New Course to Improve Access to Dental Care in Maine

June 6, 2024

Woman wearing a blue mask uses a dental camera to examine a boy's teeth while sitting in a dental chair in an office

Amber Lombardi, founder and CEO of Mainely Teeth, provides care to a patient as part of a non-profit dental clinic lead by an independent practice dental hygienist in Maine.

A new course that supports dental hygienists in Maine is being offered through the University of Maine at Augusta (UMA), with assistance from MCD Global Health and the Children’s Oral Health Network (COHN) of Maine.

Even though many patients are enrolled in Medicaid in Maine, only 3% of Maine’s dental practices see a significant number of such patients in their practice, the lowest rate in all 50 U.S. states according to a 2021 research brief by the American Dental Association.

Additionally, Maine is facing a dental health workforce shortage. COHN has formed an Oral Health Industry Partnership to implement efforts to address this shortage and other related issues, with funding from Maine’s Department of Labor.

One of these efforts is a new course at UMA for dental hygienists in Maine who want to become independent practice dental hygienists (IPDHs) with MCD providing leadership and content expertise.

"A critical component of the Oral Health Industry Partnership is to strengthen and diversify the dental workforce in Maine and improve access to oral health services,” said Becca Matusovich, executive director of COHN. “Building a larger pool of IPDHs will help hygienists broaden their career advancement opportunities and hopefully lead to more preventive dental services available to children in schools and other community settings, especially in the more rural parts of the state."

Courtney Vannah, MCD’s senior program manager of Oral Health Initiatives, and Tracey Jowett, an assistant professor of dental health at UMA, are teaching a seven-week course this summer that they developed as part of the UMA dental hygiene program. Jowett was one of the first practicing IPDHs in Maine with experience increasing access to affordable oral health care for children through the mobile dental nonprofit Saving Smiles of Maine.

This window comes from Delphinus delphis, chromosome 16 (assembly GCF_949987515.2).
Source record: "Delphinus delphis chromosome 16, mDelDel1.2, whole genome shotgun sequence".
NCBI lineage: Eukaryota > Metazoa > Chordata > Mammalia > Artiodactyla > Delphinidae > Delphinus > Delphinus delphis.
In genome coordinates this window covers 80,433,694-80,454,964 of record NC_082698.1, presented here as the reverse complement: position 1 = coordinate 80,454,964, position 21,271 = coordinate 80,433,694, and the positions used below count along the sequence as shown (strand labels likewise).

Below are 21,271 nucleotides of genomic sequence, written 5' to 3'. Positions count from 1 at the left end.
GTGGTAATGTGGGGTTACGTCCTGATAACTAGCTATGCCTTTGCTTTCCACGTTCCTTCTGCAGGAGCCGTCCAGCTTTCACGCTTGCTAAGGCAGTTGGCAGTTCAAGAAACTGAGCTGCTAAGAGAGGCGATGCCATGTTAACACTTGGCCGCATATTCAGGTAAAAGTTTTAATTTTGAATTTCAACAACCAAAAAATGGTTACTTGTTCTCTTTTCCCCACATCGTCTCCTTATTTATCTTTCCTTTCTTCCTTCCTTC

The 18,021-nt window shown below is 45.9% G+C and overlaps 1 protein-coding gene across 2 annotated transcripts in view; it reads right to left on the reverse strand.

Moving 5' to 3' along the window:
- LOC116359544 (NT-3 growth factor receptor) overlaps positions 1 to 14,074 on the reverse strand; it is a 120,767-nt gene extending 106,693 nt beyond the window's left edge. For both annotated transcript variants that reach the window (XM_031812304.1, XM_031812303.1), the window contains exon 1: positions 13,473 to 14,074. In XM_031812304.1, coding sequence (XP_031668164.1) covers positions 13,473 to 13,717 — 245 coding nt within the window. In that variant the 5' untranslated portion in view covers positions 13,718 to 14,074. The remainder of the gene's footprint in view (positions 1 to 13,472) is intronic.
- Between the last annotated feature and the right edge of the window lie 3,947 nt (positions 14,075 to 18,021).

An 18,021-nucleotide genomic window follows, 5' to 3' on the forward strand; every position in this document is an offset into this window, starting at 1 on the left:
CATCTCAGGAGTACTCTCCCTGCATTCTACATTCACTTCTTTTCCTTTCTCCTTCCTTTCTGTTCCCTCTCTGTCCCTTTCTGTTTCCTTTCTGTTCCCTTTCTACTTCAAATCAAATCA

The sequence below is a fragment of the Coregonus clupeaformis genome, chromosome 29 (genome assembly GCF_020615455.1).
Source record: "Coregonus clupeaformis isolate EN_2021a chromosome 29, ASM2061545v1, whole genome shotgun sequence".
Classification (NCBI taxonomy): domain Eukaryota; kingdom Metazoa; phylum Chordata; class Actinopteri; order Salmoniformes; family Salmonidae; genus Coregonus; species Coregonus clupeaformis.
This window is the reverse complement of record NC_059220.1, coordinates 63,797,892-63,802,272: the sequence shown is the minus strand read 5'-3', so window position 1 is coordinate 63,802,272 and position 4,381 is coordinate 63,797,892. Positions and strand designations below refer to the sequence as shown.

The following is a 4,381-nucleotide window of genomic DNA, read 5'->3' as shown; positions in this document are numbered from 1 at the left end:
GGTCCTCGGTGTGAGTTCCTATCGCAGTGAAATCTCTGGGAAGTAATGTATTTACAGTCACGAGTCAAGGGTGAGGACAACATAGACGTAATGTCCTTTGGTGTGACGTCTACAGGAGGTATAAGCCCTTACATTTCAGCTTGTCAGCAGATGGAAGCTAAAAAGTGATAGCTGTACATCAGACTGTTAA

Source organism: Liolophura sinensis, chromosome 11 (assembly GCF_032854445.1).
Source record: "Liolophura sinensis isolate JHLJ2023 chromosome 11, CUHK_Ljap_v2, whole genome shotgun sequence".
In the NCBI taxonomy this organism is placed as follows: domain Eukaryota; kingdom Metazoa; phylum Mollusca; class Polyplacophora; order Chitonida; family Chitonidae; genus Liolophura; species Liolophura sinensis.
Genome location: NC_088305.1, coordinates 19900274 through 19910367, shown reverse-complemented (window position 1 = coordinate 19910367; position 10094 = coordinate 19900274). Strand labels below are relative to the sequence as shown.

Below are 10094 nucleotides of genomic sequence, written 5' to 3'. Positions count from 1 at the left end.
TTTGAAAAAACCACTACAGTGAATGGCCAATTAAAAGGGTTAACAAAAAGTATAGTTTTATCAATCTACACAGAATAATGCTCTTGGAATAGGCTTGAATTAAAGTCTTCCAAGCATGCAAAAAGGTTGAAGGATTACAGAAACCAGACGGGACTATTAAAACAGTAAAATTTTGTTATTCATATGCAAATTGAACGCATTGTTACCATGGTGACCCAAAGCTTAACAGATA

“This is monumental for a few reasons: IPDHs are a key answer to addressing Maine's access to care crisis, and this type of professional support has historically not been included in dental hygienist training programs despite IPDH practice being in the scope of practice in Maine for well over a decade,” Vannah said.

Open to all registered dental hygienists in Maine who want to learn more about independent practice, the course is taught virtually on a weekly basis from May through June with a total of 30 students participating.

“The evidence-based research supports expanded public access to dental hygienists,” Jowett said. “As dental hygienists, we have always known that primary dental disease prevention and early intervention is key to improving public health. Having the opportunity to share knowledge with a group of dental hygienists who are seriously interested in improving access through preventive dental hygiene outreach for Maine communities is exciting.”

Students earn three college credits and up to 20 continuing education credits and must either have an active registered dental hygienist license in Maine or be currently enrolled in UMA’s Bachelor of Science in Dental Hygiene program. Registration for this course is closed. The course is eligible for tuition remission through the Maine Department of Labor’s Tuition Remission Program.

“The response has been overwhelming,” Vannah said. “This is just one piece of an enormous amount of workforce development activity happening in Maine, but it is a wonderful development to support the oral health prevention specialists of Maine: the dental hygienists.”

Learn more about MCD’s oral health initiatives

oral health